ICH is an annoying parasite that attacks hosts whose immune systems have crashed. Instead of using medications to heavily dose my fish, I use aquarium salt teamed up with the good old high temperature… I bring the temperature slowly to 84-86, which increases the cycle of the parasite – since the salt is only effective during free-swimming, it won’t do anything until they free-swim. Adding the salt dehydrates them. IF you see the parasites are “gone” I recommend another 3 days to make sure they are really gone… No one needs a relapse, especially your fish! Daily water changes also helps remove the pesky parasites, plus clean up the dead ones. ICH is unseen… What you see on the fish’s body is actually the body’s response to the foreign object (slime coat).

Another case could be bad fin rot. I’ve had a case where the poor fella was neglected for 6 months, and his fins were literally falling off in chunks. I had to act fast before it hit the body (body rot which may need proper medications). Usually with fin rot proper husbandry such as clean, warm water and a proper diet works the best. Safer for the fish! However there will always be cases where the salt will help a lot. It boosts the immune system and helps heal the external part of their body. I won’t exceed 14 days at the most (usually recommended is 10 days). A daily water change helps a lot as well, as long as you remember to re-add the salt you took out (example: 10 gallon = 1 tsps per gallon. 10 tsps – 50% water = add another 5 tsps back in).


Whatever the reason, use salt only if needed for medical purposes. 

Randy the Fish

This was brought on by a ridiculously small tank Ryan’s sister had. Plus, I had a random fake fish ornament that I had to do something with!



On another note, the fake fish was not the main attraction for Mickey! He is hypnotized…


PJ’s PETS in Kingsway Mall

Wow! That is what I sum up, for the PJ’s PETS in Kingsway Mall, Edmonton. Their set ups for the animals were thought out, and done well. The furries were handled, the parrots and parrotlets were being handled to ensure they would be more likely to find homes, and less likely to be stressed. The snakes were handled, and the fish tanks (and cups) were cleaned. There were no sick or dead fish in the tanks or cups.

Service: Great service! They constantly approached, asking if there was anything that I needed. The associates who were handling the animals were very open with talking about the animals Рtheir needs and behaviors.

Display: Everything was set up very nicely, clean and ready to be viewed by customers. Betta fish were in an odd spot at the end of an aisle, where I almost missed them.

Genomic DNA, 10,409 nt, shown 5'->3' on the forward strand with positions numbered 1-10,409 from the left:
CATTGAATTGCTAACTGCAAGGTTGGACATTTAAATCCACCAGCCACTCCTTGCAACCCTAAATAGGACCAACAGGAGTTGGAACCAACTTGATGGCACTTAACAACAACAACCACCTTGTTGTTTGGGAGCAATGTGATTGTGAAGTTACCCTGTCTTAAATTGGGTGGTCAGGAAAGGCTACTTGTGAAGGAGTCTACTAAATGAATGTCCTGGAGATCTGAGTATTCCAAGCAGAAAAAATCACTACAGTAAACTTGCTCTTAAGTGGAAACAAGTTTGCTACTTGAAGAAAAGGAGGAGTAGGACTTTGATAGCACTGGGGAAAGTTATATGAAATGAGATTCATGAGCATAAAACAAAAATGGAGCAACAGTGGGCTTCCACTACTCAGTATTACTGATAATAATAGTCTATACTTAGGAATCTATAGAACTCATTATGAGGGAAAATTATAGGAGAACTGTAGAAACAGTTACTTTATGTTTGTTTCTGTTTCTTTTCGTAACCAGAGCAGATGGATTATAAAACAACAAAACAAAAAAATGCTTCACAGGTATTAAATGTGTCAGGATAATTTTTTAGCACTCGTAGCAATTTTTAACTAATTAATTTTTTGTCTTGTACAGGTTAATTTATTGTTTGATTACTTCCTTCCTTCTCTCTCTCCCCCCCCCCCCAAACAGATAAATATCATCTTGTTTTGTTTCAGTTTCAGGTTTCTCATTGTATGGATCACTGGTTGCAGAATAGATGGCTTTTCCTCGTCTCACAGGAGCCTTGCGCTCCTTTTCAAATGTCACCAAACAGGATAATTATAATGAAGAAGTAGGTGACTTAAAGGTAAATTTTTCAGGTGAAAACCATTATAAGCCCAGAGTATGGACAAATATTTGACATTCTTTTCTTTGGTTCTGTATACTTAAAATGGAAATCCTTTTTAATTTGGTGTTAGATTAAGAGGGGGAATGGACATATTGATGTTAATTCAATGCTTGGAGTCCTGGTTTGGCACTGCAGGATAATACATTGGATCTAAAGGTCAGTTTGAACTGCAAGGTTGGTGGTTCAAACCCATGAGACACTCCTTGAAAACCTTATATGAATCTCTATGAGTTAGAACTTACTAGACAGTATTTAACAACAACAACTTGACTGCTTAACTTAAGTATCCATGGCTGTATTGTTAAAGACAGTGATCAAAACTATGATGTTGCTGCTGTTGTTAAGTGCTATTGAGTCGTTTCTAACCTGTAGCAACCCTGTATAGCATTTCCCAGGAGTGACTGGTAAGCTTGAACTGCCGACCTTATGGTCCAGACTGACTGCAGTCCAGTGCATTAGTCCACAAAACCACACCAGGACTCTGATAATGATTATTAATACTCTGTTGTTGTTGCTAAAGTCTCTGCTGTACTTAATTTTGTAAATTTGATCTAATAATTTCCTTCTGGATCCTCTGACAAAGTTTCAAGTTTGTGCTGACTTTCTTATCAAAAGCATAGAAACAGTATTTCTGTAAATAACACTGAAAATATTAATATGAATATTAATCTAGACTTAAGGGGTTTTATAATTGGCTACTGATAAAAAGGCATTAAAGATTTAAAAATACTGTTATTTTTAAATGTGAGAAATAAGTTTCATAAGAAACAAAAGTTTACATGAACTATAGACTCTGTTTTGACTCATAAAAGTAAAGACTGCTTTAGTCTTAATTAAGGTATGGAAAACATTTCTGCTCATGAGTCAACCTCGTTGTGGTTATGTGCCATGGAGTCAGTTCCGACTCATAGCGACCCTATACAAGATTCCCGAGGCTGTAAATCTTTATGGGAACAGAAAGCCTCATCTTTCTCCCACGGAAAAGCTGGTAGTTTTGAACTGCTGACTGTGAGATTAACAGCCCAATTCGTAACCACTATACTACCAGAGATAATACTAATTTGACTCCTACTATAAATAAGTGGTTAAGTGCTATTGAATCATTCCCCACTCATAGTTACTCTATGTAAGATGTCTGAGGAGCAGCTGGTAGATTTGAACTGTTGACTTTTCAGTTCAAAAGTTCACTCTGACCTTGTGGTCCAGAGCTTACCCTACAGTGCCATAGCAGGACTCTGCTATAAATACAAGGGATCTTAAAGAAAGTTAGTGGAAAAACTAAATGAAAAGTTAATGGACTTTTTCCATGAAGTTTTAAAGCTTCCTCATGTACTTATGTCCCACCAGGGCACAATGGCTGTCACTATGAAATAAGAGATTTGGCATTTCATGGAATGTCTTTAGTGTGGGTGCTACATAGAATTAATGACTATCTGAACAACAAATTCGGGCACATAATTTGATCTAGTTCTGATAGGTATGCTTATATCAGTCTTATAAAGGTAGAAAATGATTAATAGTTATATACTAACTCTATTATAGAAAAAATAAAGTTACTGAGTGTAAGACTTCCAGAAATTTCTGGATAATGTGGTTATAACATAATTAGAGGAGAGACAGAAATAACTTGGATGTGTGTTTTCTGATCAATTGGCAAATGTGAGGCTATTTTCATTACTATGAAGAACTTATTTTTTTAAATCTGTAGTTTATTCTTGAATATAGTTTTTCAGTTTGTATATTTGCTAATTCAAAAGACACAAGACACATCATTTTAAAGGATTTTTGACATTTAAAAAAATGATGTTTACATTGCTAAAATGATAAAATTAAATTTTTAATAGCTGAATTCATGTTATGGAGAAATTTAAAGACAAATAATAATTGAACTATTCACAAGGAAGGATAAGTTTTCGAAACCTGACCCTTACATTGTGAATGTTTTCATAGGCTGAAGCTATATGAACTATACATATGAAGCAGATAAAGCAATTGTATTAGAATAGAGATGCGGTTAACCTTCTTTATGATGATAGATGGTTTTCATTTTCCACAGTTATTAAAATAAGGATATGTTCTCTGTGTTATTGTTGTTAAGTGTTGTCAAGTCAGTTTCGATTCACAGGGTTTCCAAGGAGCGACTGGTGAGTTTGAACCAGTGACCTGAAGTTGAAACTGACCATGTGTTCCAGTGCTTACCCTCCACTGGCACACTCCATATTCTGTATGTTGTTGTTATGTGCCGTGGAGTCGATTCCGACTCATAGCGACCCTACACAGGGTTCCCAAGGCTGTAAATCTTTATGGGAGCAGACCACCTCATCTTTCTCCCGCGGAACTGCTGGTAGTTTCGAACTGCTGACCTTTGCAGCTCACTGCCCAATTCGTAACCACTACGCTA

Professional: No one was just standing around. For guinea pigs they actually recommended aspen, rather than the usual poison of pine or cedar. They knew what they were talking about, and took great pride in what they said.

Supplies: They are a rather small store, barely half the size of the one in West Edmonton Mall, however they had a decent amount of stock for the size of store. Not a place to go if you need everything Рbut a good store to go to for information, advice, and healthy animals.

Would I recommend them? Yes! Very friendly and knowledgeable staff teamed with healthy animals and decent amount of supplies? You cannot beat that!


“Big Bull Betta Bowl”

0.2 gallons is equal to a double shot glass.

0.2 gallons is equal to a double shot glass.

Alright, alright, don’t shoot me! I actually bought this. BUT not to use… But for “show and tell” basis. Here, I am SHOWING you what I bought (color comes in random). Therefore all that is left, is for me to TELL you about this doodad.

First off, it is 3.5×3.5×4.5… That is equal to 0.2 gallons. It is directed at children.

Here, quoted from Big Al’s Online:

These colorful and animated bowls make an ideal home your precious Betta. The crystal-clear bowl allows for 360 degrees of viewing and the top is easily removed for feeding and maintenance. Comes in a variety of bright, vivid colors. Excellent for children and the young at heart. Measures approximately: 3.5″ x 3.5″ x 4.5″ NOTE: Color will be chosen randomly at the time of purchase.”

If you feel the urge to be “young at heart” and want to buy and use this… Shame. Shame on you. And the people who let you buy this death trap. 0.2 gallons is unacceptable. Marketing this for children is also very unacceptable. Try telling Johnny and Sarah that Mr. Fishy and Bubbles died because their parents thought fish were replaceable. They do feel pain, they suffer, they die. Don’t make your fish survive… Allow them to thrive!

I know reviews are for items that you buy and use. However, I won’t be sticking any fish in this thing. I will instead show you the uses for it, that have nothing to do with our beloved hobby (or anything that breathes).

UPDATE: I got it in the mail yesterday, and it fits in the palm of your hand. Very cheaply made, ¬†and holds a cup of water. There is a coin slot in the back… Which then I assume it used to be made as a “piggy bank” but they decided to sell it for fish in order for it to sell “better”. I’ll update a picture of what it can be used for. Again, the reason I bought it, is to showcase it as one of the WORST things to use to keep your precious Betta.



JANUARY 25 2013


This salsa jar is 430 ml. For those of you who could not exactly imagine how small this “perfect home for your precious Betta” bowl is, there ya go.



This slot in the back of the head is deadly proof of what this thing used to be. Guess they were not selling enough, and everyone knows… The pet industry is always raking in money.



Best use: To keep change that is under 25 cents. It doesn’t fit the big money through the slot.